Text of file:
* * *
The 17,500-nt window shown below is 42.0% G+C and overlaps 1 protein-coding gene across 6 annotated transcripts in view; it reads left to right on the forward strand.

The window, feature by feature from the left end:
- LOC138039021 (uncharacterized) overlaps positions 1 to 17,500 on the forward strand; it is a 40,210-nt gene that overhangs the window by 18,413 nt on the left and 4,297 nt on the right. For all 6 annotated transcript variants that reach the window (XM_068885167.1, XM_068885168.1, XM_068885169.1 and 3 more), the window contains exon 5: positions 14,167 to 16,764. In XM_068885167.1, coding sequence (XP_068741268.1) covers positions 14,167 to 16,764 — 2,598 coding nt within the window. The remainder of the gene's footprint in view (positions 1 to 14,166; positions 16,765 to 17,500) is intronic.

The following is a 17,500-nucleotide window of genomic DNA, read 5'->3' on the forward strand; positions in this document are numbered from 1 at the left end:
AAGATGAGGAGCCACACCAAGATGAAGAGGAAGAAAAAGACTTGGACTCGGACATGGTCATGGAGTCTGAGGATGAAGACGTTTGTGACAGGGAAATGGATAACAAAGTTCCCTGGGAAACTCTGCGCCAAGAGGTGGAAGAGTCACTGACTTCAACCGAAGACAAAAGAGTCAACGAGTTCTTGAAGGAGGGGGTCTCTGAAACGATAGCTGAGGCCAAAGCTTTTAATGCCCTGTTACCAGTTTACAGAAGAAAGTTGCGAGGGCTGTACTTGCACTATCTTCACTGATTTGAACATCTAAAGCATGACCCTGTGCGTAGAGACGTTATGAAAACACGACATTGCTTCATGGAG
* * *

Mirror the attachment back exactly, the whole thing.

The 17,500-nt window shown below is 42.0% G+C and overlaps 1 protein-coding gene across 6 annotated transcripts in view; it reads left to right on the forward strand.

The window, feature by feature from the left end:
- LOC138039021 (uncharacterized) overlaps positions 1 to 17,500 on the forward strand; it is a 40,210-nt gene that overhangs the window by 18,413 nt on the left and 4,297 nt on the right. For all 6 annotated transcript variants that reach the window (XM_068885167.1, XM_068885168.1, XM_068885169.1 and 3 more), the window contains exon 5: positions 14,167 to 16,764. In XM_068885167.1, coding sequence (XP_068741268.1) covers positions 14,167 to 16,764 — 2,598 coding nt within the window. The remainder of the gene's footprint in view (positions 1 to 14,166; positions 16,765 to 17,500) is intronic.

The following is a 17,500-nucleotide window of genomic DNA, read 5'->3' on the forward strand; positions in this document are numbered from 1 at the left end:
AAGATGAGGAGCCACACCAAGATGAAGAGGAAGAAAAAGACTTGGACTCGGACATGGTCATGGAGTCTGAGGATGAAGACGTTTGTGACAGGGAAATGGATAACAAAGTTCCCTGGGAAACTCTGCGCCAAGAGGTGGAAGAGTCACTGACTTCAACCGAAGACAAAAGAGTCAACGAGTTCTTGAAGGAGGGGGTCTCTGAAACGATAGCTGAGGCCAAAGCTTTTAATGCCCTGTTACCAGTTTACAGAAGAAAGTTGCGAGGGCTGTACTTGCACTATCTTCACTGATTTGAACATCTAAAGCATGACCCTGTGCGTAGAGACGTTATGAAAACACGACATTGCTTCATGGAG